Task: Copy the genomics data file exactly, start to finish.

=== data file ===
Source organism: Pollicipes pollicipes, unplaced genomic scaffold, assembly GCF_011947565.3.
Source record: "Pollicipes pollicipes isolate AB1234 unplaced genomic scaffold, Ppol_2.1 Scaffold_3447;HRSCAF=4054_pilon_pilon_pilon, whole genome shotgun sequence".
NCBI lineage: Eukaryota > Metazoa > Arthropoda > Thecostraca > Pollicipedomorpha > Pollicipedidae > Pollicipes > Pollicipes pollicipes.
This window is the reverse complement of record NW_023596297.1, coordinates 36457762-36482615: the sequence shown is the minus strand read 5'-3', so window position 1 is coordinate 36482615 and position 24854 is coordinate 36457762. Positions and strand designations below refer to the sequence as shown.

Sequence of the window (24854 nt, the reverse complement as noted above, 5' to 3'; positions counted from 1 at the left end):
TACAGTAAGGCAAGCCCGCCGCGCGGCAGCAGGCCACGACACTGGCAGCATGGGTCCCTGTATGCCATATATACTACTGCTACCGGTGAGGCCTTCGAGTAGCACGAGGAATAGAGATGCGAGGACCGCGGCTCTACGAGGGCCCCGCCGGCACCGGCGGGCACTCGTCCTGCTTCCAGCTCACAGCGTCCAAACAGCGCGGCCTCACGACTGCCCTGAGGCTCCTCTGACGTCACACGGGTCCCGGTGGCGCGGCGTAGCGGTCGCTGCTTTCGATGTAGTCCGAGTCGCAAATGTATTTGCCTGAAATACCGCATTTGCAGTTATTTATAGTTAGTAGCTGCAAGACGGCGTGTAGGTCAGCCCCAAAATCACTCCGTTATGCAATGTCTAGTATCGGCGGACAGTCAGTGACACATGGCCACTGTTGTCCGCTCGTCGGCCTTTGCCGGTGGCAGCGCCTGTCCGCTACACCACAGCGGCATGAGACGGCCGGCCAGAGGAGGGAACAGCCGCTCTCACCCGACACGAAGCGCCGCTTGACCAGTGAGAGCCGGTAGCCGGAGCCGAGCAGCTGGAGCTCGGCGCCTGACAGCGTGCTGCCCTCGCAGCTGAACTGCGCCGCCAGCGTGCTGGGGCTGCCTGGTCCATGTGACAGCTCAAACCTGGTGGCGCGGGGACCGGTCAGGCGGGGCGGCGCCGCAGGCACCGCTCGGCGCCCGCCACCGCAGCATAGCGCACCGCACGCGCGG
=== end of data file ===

Source organism: Pollicipes pollicipes, unplaced genomic scaffold, assembly GCF_011947565.3.
Source record: "Pollicipes pollicipes isolate AB1234 unplaced genomic scaffold, Ppol_2.1 Scaffold_3447;HRSCAF=4054_pilon_pilon_pilon, whole genome shotgun sequence".
NCBI lineage: Eukaryota > Metazoa > Arthropoda > Thecostraca > Pollicipedomorpha > Pollicipedidae > Pollicipes > Pollicipes pollicipes.
This window is the reverse complement of record NW_023596297.1, coordinates 36457762-36482615: the sequence shown is the minus strand read 5'-3', so window position 1 is coordinate 36482615 and position 24854 is coordinate 36457762. Positions and strand designations below refer to the sequence as shown.

Sequence of the window (24854 nt, the reverse complement as noted above, 5' to 3'; positions counted from 1 at the left end):
TACAGTAAGGCAAGCCCGCCGCGCGGCAGCAGGCCACGACACTGGCAGCATGGGTCCCTGTATGCCATATATACTACTGCTACCGGTGAGGCCTTCGAGTAGCACGAGGAATAGAGATGCGAGGACCGCGGCTCTACGAGGGCCCCGCCGGCACCGGCGGGCACTCGTCCTGCTTCCAGCTCACAGCGTCCAAACAGCGCGGCCTCACGACTGCCCTGAGGCTCCTCTGACGTCACACGGGTCCCGGTGGCGCGGCGTAGCGGTCGCTGCTTTCGATGTAGTCCGAGTCGCAAATGTATTTGCCTGAAATACCGCATTTGCAGTTATTTATAGTTAGTAGCTGCAAGACGGCGTGTAGGTCAGCCCCAAAATCACTCCGTTATGCAATGTCTAGTATCGGCGGACAGTCAGTGACACATGGCCACTGTTGTCCGCTCGTCGGCCTTTGCCGGTGGCAGCGCCTGTCCGCTACACCACAGCGGCATGAGACGGCCGGCCAGAGGAGGGAACAGCCGCTCTCACCCGACACGAAGCGCCGCTTGACCAGTGAGAGCCGGTAGCCGGAGCCGAGCAGCTGGAGCTCGGCGCCTGACAGCGTGCTGCCCTCGCAGCTGAACTGCGCCGCCAGCGTGCTGGGGCTGCCTGGTCCATGTGACAGCTCAAACCTGGTGGCGCGGGGACCGGTCAGGCGGGGCGGCGCCGCAGGCACCGCTCGGCGCCCGCCACCGCAGCATAGCGCACCGCACGCGCGG